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Coaching Ain’t Easy… Reviewed by Momizat on . The life of the die hard NBA fan is difficult. When one’s favorite team wins a nail-biter, it’s the ultimate state of euphoria, as emotions take over and excite The life of the die hard NBA fan is difficult. When one’s favorite team wins a nail-biter, it’s the ultimate state of euphoria, as emotions take over and excite Rating:
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Coaching Ain’t Easy…

The life of the die hard NBA fan is difficult.

When one’s favorite team wins a nail-biter, it’s the ultimate state of euphoria, as emotions take over and excitement reigns supreme.

When the preferred team wins comfortably, its fans are happy, but see it as taking care of business, a nine-to-five of sorts if you will.

Things obviously flip flop with losses. A narrow defeat at the buzzer leaves the team’s loyal followers puzzled, irritable, confused and prone to making excuses for reasons why the other team escaped with a victory this one time.

A loss where the outcome rarely seemed in doubt brings anger, the calling for heads to roll and a host of other emotions that rarely illicit a response without swear words.

In other words, several fans live and die with their teams, and thus cannot always see it objectively; which is what head coaches typically do.

It’s extremely easy to point out all of the errors that coaches make throughout the course of games, but rarely do they get praised for making great adjustments, uncorking a good tactical advantage or basically just not screwing things up.

For instance, two nights in Detroit, the Golden State Warriors raced out to a 19-7 lead against the Pistons on the strength of the play of their starters. Stephen Curry came out looking to get his teammates going while David Lee was assertive early on.

Steph drove into the lane and found Ezeli a few times, while Lee was more than comfortable driving from the baseline to get into the paint for scores. In addition, Ezeli was a beast defensively, muscling Greg Monroe and forcing him into misses by contesting shots hard and also rotating to the other Pistons players and doing the same to them.

But with the NBA season being a long 82-game grind, Mark Jackson would eventually have to go his bench, and that occurred at the 2:39 mark when Jarrett Jack and Andris Biedrins entered the game.

The Pistons made a run and the once double-digit deficit became a one-point game by the time the first quarter ended.

Jackson waited until the 4:24 mark of the second quarter to insert his “best” five-man unit of Curry, Thompson, Barnes, Lee and Landry — it varies from one contest to the next, because the Dubs are at times better when Jack is playing instead of Barnes — and they helped the Warriors take a two-point lead at halftime.

Considering that the group produces 108.1 points per game over 48 minutes per NBA.com’s advanced stats tool, one can only wonder why the Warriors’ coach waited so long to insert this lineup.

Here’s where a fan and a head coach could potentially see things differently.

The fan wants his team to go all out to win every possible game, whereas the head coach has to literally think about the scope of all 82 games. Indeed, playing Andris Biedrins isn’t about just throwing him out there, it’s also about looking ahead into the season and making sure that he understands that the coaching staff still has some confidence in him; and that should he be needed due to injuries or foul trouble, they won’t hesitate to turn to him.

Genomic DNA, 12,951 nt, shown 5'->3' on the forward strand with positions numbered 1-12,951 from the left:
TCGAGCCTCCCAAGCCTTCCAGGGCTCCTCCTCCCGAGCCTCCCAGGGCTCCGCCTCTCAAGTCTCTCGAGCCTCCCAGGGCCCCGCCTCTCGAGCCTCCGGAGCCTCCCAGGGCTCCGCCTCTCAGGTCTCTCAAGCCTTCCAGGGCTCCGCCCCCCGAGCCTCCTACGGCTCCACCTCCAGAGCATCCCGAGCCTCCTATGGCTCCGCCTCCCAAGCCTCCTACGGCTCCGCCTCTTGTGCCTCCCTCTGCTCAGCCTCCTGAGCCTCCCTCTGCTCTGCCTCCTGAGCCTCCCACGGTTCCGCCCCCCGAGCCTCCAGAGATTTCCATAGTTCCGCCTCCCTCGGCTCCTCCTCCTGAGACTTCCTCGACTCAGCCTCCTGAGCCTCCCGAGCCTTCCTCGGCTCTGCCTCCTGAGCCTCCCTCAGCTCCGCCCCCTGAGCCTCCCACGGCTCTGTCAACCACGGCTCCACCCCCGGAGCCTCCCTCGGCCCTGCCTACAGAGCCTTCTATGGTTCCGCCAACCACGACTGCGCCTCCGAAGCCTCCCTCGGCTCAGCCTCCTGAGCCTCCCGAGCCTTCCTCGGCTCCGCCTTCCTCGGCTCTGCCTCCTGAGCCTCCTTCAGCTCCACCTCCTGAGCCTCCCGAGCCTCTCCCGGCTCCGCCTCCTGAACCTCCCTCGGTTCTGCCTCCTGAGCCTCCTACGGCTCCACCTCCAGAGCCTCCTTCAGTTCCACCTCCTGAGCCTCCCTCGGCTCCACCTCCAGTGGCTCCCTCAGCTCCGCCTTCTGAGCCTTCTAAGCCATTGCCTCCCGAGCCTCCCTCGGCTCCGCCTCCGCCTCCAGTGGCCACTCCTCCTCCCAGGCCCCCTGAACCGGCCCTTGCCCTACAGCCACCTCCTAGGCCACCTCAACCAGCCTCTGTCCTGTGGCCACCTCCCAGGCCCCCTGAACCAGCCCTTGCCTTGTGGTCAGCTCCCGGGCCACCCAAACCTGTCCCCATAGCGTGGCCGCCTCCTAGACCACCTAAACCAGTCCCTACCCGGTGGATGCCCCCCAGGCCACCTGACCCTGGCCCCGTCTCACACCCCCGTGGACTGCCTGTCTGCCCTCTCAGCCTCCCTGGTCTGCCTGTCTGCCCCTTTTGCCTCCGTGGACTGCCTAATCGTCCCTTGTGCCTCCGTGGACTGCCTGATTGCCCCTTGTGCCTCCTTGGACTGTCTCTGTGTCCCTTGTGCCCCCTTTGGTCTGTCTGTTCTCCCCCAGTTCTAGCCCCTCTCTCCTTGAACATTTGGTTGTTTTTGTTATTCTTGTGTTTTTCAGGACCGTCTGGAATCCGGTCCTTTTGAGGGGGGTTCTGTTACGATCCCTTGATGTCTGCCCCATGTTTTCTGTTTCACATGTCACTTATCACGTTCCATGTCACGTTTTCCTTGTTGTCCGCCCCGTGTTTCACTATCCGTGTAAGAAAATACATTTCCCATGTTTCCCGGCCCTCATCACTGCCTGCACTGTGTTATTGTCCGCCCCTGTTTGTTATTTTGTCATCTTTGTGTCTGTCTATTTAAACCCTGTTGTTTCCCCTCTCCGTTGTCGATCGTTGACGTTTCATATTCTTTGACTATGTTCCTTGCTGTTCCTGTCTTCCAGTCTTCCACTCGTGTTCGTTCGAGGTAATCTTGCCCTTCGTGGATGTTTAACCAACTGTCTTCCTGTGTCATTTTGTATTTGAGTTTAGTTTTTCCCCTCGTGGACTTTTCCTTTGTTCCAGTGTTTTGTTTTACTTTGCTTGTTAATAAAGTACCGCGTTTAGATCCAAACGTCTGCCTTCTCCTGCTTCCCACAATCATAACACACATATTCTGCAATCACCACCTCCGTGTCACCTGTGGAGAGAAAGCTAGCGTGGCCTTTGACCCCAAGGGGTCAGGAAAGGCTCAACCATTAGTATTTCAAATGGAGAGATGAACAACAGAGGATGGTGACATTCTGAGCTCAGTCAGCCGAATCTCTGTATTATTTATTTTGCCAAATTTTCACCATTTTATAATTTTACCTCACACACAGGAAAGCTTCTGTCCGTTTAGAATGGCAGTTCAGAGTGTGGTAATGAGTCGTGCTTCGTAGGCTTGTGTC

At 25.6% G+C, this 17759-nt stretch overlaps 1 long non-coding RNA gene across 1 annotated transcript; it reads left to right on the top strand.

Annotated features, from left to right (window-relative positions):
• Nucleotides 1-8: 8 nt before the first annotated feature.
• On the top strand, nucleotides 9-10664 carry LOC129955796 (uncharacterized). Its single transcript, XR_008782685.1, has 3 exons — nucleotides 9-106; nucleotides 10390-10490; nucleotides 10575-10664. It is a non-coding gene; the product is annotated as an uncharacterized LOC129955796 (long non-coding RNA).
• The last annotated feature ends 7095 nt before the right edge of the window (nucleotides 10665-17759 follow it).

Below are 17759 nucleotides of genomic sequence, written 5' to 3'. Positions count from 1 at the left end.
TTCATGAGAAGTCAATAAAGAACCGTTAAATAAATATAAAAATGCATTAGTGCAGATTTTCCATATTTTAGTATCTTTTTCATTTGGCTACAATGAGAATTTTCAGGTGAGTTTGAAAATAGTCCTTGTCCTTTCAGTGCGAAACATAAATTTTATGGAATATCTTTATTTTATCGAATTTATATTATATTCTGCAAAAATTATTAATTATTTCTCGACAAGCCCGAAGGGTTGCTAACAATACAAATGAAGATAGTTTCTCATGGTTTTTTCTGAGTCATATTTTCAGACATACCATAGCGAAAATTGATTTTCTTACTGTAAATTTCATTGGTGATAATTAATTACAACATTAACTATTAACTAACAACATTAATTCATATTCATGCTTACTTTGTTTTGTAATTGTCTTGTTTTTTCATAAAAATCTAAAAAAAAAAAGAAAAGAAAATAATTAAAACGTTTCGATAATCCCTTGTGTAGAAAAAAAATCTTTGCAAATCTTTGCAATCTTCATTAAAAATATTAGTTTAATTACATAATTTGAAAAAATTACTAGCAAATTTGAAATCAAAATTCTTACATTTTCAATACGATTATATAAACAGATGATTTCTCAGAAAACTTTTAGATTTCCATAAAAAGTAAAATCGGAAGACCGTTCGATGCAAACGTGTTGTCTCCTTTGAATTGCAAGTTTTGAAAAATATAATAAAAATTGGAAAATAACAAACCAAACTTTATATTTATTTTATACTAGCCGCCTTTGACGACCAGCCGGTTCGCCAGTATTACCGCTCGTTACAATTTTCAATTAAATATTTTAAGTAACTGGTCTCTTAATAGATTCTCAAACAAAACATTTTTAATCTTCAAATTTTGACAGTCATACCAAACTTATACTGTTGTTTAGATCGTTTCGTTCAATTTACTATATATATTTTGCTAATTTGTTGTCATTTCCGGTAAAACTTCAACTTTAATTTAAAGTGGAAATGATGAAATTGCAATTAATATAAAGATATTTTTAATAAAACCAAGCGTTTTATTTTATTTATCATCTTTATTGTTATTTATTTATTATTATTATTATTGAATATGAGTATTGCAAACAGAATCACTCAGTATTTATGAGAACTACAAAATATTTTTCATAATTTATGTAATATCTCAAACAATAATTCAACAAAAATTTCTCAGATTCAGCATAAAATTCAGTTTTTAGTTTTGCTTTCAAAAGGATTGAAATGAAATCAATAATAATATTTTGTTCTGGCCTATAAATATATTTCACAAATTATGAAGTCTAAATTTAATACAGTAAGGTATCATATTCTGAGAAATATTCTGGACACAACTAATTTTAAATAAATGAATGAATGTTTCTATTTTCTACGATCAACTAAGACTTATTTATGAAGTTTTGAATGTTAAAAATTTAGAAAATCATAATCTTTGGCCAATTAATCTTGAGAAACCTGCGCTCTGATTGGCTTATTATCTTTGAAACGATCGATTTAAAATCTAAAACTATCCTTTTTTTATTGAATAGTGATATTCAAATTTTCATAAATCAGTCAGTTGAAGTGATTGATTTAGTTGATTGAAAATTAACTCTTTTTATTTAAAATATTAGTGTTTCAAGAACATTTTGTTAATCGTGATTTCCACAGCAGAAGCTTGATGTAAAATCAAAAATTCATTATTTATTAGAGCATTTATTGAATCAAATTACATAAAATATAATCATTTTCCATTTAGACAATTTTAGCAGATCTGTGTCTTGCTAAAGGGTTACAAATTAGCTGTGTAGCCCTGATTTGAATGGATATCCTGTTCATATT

Jackson’s decision is not without its consequences though.

If David Lee is going to play the majority of the game and super sub Carl Landry is going to get a lot of playing time, the end result is that the odd man out is often going to be Ezeli.

His work on the interior makes it quite difficult for teams to score against the Warriors because he is in fact an intimidating presence despite being a rookie. NBA.com’s database tells us that Warriors opponents produce 99.1 points per game per 48 minutes on 44.3 percent field goal shooting with the big man on the bench, as opposed to 93.4 points per game per 48 minutes on 41.9 percent shooting with Ezeli on the court.

For the sake of context, the Chicago Bulls allow 90.9 points per game (best in the association) while the Indiana Pacers surrender 40.8 percent field goal shooting to opponents (best figure in the league).

So what gives?

Well, with Thompson and Curry struggling to convert from the floor for most of the season, the starting five just hasn’t been able to produce enough points. Thus, Jackson’s decision-making process is usually at the mercy of his backcourt.

Last night, Ezeli continued to anchor the paint defensively in the third quarter, but the Dubs backcourt caught fire and combined to score 29 of the Warriors 39 points in the period.

At this point, it’s clear that either Lee or Landry has to be on the court for the team to be successful, but Ezeli might very well see more time if his perimeter teammates play better.

These are the decisions that Mark Jackson faces every single night as it pertains to Festus Ezeli, Andris Biedrins and even Draymond Green to some extent.  Let’s give him some credit for at least figuring out this part of the equation during Andrew Bogut’s absence.

Questions or comments? Feel free to leave them in the comments section or you can contact me by email at JM.Poulard@Warriorsworld.net.

About The Author

JM.Poulard

J.M. Poulard is the Warriors World editor. He is also a contributor to ESPN TrueHoop sites Forum Blue and Gold (Los Angeles Lakers), Piston Powered (Detroit Pistons) and Raptors Republic (Toronto Raptors). He has a particular fondness for watching Eastern Conference ball games and enjoys the history of the sport. Feel free to reach out to him on Twitter (@ShyneIV).

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